Program Instances in Windows

Windows allows you to run more than one copy of a program at a time. This is handy for cutting and pasting between two copies of Notepad or when running more than one terminal session with a terminal emulator program. Each running copy of a program is called a ‘program instance’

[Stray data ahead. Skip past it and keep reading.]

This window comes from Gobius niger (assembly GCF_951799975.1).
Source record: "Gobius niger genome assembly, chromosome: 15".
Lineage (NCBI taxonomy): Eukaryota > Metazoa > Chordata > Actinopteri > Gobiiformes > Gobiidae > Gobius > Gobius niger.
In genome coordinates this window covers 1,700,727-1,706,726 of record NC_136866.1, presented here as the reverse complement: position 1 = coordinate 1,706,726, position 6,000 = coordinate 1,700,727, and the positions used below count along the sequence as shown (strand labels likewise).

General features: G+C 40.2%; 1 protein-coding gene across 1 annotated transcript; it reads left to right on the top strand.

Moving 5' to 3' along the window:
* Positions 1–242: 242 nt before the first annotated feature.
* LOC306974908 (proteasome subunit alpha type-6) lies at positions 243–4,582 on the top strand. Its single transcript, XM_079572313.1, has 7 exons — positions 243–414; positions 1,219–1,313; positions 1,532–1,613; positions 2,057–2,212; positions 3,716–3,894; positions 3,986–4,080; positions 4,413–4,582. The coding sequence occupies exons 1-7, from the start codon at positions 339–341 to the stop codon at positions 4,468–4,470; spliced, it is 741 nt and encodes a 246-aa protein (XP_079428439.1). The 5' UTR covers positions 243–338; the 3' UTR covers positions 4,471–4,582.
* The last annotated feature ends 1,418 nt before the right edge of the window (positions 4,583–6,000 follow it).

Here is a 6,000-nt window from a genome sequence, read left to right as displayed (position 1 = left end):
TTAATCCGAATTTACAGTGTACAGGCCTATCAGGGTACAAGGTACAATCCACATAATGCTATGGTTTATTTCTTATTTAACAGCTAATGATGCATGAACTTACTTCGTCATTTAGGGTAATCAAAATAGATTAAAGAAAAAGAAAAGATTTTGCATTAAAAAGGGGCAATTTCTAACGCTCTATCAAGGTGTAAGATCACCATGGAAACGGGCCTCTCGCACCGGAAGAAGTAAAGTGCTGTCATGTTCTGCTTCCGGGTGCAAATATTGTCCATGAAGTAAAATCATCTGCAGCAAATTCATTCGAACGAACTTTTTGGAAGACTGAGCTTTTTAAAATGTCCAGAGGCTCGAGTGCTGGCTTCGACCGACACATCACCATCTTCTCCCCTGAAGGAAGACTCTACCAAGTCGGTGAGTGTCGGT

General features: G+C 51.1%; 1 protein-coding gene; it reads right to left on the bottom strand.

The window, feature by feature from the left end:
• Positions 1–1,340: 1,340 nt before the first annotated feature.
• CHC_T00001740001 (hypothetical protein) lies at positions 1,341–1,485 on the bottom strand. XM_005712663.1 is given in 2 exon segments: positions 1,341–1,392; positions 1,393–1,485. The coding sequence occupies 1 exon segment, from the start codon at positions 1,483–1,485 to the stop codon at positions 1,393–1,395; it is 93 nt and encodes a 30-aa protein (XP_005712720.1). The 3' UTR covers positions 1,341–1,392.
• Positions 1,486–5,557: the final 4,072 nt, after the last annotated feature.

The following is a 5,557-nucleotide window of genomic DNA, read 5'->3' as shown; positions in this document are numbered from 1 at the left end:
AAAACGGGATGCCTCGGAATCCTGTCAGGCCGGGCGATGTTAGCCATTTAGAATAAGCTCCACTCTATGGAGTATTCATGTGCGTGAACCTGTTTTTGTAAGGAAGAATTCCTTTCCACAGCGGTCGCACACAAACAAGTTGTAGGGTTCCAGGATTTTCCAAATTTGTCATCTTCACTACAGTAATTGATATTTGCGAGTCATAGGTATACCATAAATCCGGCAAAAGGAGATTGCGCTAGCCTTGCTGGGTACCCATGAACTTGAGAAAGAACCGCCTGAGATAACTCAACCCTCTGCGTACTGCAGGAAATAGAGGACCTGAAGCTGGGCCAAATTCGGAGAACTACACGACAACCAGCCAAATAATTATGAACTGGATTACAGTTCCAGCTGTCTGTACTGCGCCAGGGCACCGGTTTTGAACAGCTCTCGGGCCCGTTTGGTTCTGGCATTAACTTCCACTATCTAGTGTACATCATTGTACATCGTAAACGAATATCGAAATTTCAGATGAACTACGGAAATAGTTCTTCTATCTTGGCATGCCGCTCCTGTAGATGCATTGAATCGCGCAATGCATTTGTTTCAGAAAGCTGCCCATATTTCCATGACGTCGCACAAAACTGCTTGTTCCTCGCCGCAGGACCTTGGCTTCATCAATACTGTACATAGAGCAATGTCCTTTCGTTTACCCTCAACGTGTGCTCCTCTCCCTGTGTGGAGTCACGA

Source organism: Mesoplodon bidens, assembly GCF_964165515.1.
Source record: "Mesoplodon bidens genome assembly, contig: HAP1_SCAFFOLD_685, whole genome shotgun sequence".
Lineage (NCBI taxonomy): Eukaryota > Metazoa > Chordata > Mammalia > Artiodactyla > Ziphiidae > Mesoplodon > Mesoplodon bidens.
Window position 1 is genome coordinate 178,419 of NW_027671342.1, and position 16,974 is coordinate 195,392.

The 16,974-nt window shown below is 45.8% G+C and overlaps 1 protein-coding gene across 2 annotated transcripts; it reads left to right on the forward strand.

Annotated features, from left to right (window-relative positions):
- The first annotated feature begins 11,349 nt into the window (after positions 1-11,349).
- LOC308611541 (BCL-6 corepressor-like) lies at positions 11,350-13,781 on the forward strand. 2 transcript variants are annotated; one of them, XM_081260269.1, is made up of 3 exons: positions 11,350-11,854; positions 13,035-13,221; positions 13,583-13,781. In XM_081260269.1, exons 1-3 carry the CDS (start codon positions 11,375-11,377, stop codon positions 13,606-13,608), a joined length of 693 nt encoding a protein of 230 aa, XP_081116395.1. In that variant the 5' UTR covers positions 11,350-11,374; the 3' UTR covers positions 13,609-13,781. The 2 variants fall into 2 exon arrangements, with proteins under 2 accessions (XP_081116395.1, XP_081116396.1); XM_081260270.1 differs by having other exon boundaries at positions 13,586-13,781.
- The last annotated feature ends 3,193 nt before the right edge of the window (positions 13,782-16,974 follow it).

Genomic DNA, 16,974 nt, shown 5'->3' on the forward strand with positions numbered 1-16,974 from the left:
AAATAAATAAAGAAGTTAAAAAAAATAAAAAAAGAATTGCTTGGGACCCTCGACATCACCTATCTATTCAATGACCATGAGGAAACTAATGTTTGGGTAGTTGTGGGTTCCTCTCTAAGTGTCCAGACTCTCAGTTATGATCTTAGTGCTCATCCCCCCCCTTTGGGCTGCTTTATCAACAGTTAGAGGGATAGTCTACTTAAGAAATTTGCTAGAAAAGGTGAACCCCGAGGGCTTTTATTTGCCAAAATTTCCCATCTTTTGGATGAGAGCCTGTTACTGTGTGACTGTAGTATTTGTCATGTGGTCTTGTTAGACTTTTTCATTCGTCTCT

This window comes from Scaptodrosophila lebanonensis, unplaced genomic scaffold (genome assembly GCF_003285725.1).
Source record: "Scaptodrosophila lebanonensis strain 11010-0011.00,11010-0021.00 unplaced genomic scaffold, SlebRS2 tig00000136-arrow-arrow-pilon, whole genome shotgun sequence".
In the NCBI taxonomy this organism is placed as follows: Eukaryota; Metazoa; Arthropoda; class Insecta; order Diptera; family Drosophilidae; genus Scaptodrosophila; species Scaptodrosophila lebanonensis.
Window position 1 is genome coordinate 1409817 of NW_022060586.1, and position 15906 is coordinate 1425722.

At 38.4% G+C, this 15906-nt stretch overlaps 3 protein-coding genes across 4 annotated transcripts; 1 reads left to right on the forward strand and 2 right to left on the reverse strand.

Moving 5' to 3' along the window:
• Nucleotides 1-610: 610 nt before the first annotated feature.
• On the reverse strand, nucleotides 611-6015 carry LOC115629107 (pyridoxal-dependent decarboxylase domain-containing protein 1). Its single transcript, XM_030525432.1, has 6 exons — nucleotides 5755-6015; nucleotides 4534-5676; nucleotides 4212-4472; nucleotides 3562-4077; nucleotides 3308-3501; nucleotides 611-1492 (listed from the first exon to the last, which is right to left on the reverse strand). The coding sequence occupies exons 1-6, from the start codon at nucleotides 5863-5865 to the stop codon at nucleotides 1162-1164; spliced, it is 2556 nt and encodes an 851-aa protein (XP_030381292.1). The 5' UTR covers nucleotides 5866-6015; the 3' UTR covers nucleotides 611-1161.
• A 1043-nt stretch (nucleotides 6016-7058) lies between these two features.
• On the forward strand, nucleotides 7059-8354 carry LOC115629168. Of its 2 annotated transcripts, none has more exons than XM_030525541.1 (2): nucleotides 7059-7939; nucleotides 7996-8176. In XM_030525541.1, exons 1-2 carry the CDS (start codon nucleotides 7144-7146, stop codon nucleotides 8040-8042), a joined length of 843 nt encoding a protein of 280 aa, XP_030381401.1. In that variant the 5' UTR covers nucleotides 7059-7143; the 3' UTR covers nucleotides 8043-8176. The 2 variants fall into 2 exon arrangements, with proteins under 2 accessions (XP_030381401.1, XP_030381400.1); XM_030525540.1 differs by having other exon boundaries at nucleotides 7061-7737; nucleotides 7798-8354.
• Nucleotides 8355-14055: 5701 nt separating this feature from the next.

Windows performs an interesting memory optimization trick. It shares a single copy of the program’s code between all running instances. For example, if you get three instances of Notepad running, there will only be one copy of Notepad’s code in memory. All three instances share the same code, but will have separate memory areas to hold the text data being edited. The difference between handling of the code and the data is logical, as each instance of Notepad might edit a different file, so the data must be unique to each instance. The program logic to edit the files is the same for every instance, so there is no reason why a single copy of Notepad’s code cannot be shared.

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